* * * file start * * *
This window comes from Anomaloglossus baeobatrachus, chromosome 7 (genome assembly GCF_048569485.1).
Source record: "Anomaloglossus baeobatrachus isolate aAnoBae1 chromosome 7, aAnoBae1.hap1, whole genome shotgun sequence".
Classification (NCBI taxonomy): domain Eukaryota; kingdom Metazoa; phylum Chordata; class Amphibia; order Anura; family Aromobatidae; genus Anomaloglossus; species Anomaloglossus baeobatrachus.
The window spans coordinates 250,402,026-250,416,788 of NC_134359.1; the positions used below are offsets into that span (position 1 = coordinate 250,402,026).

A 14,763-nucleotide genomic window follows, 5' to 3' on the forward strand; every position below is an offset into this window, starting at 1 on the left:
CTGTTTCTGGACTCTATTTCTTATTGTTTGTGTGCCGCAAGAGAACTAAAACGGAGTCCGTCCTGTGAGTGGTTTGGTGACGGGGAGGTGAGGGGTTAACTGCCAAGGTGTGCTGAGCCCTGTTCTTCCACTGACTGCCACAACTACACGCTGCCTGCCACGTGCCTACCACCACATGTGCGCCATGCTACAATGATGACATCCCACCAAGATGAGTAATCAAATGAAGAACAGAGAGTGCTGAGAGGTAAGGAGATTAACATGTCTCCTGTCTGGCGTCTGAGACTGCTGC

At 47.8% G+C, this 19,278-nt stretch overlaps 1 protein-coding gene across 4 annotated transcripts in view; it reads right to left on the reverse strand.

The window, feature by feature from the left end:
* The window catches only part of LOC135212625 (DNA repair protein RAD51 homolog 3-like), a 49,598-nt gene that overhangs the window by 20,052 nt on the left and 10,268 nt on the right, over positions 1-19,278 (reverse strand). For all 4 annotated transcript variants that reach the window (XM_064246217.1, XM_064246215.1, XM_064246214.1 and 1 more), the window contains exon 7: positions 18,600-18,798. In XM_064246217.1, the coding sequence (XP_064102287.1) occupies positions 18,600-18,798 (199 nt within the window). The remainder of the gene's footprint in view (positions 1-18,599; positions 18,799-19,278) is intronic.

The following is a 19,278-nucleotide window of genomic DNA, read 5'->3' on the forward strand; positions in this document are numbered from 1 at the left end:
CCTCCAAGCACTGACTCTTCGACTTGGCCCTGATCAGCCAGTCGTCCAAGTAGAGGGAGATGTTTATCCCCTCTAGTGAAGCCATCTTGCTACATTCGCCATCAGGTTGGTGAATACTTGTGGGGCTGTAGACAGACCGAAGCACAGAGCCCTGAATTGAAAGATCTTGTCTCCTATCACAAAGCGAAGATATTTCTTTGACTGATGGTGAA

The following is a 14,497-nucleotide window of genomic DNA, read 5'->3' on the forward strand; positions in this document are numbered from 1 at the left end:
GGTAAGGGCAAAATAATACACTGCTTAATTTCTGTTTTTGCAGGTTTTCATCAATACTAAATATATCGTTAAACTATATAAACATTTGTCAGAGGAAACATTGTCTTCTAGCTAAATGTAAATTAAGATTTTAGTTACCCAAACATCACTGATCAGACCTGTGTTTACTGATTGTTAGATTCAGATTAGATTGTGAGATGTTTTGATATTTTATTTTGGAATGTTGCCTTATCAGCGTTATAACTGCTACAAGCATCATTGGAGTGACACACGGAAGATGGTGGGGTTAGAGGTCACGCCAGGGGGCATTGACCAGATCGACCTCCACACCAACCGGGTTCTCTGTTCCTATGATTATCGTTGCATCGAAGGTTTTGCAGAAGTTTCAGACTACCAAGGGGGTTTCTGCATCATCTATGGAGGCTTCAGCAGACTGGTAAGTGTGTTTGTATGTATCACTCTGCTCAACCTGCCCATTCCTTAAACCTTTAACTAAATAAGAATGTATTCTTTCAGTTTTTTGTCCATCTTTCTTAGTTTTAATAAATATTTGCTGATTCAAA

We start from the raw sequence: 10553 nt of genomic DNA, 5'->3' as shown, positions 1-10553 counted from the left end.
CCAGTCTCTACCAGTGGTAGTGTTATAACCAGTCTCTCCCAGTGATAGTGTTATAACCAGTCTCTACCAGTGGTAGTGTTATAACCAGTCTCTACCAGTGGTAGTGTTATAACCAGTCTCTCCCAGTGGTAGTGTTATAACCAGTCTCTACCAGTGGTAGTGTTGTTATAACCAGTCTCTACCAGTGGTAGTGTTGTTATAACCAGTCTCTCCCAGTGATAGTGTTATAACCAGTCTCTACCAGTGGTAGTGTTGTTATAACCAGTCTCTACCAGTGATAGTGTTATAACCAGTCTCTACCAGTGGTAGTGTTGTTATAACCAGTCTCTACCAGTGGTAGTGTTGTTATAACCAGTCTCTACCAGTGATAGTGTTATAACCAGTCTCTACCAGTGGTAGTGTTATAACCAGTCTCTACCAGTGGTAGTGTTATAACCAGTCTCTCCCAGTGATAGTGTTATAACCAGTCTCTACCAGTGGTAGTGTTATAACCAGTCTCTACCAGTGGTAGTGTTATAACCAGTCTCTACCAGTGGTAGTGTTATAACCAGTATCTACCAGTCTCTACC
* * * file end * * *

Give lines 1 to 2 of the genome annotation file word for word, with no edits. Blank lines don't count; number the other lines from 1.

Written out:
This window comes from Anomaloglossus baeobatrachus, chromosome 7 (genome assembly GCF_048569485.1).
Source record: "Anomaloglossus baeobatrachus isolate aAnoBae1 chromosome 7, aAnoBae1.hap1, whole genome shotgun sequence".